Colombia’s largest guerrilla group, the FARC, releases a statement claiming they are prepared to release Romeo Langlois, a French journalist who has been in FARC custody since April 28, reported local media Monday.
“What follows is the release of Romeo Langlois, in order to ensure life and integrity,” the communique read. “We propose to provide a safe place for a commission consisting of the International Red Cross, Senator Piedad Cordoba and a personal representative of the new French President, Francois Hollande,” it said in reference to the FARC’s request for a committee that would be present at the time of the journalists’ release.
The text released on the FARC’s website, which was down at the time of publication, spoke on the role of journalism in Colombian society, accusing the national government of using the media to its own ends . The rebel group said, once released, Langlois “will finish fulfilling the role expected by the government of Colombia, its military and the mainstream media.”
“The case of the French journalist Romeo Langlois, is the ideal way to reveal the undeniable role of mass media in the social order imposed by big business. Before informing and promoting free thinking citizens, the mainstream media distorts reality to make a truly unique version [of reality] for its sponsors,” read the statement.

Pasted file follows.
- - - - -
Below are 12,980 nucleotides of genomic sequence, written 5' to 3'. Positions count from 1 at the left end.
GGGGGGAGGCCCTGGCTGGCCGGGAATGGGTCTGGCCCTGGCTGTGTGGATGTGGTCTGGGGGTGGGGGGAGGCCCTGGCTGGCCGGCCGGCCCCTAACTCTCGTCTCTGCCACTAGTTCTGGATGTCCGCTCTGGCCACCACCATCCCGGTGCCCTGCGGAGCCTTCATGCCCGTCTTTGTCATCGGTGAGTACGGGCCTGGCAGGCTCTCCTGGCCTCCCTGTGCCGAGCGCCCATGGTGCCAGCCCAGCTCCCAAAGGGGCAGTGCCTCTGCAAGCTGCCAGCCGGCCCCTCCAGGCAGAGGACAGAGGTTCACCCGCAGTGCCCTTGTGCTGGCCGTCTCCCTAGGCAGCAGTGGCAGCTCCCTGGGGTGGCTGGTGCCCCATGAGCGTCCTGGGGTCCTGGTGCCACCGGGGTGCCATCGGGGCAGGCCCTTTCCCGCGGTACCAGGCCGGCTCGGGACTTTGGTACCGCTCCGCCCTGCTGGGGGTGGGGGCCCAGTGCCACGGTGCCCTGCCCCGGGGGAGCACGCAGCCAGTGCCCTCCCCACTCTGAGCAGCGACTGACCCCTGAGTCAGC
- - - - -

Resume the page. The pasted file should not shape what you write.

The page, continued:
The Marxist organization claims that its May 6 request to have a “broad national and international debate about freedom of information” prior to Langlois’ release was “in the crudest terms rejected.”
The FARC reiterated that Langlois was a “prisoner of war,” as evidenced by its allegations that he was wearing military fatigues at the time of his capture. Someone “with a really skewed view would consider this a kidnapping,” the communique stated.
Colombian officials claimed that the French journalist was in civilian attire except for a combat helmet and bulletproof vest he was wearing for safety reasons. The reporter was filming a documentary on counternarcotics operations for TV network France 24 when the platoon he was embedded with came under FARC fire on April 28.
The FARC statement also referenced the case of three journalists who were “arbitrarily detained by the army in Caqueta [department], while independently covering the delivery of two prisoners of war(…) The mainstream press was totally indifferent to them.”
A date or location for Langlois’ release was not mentioned in the FARC’s communique.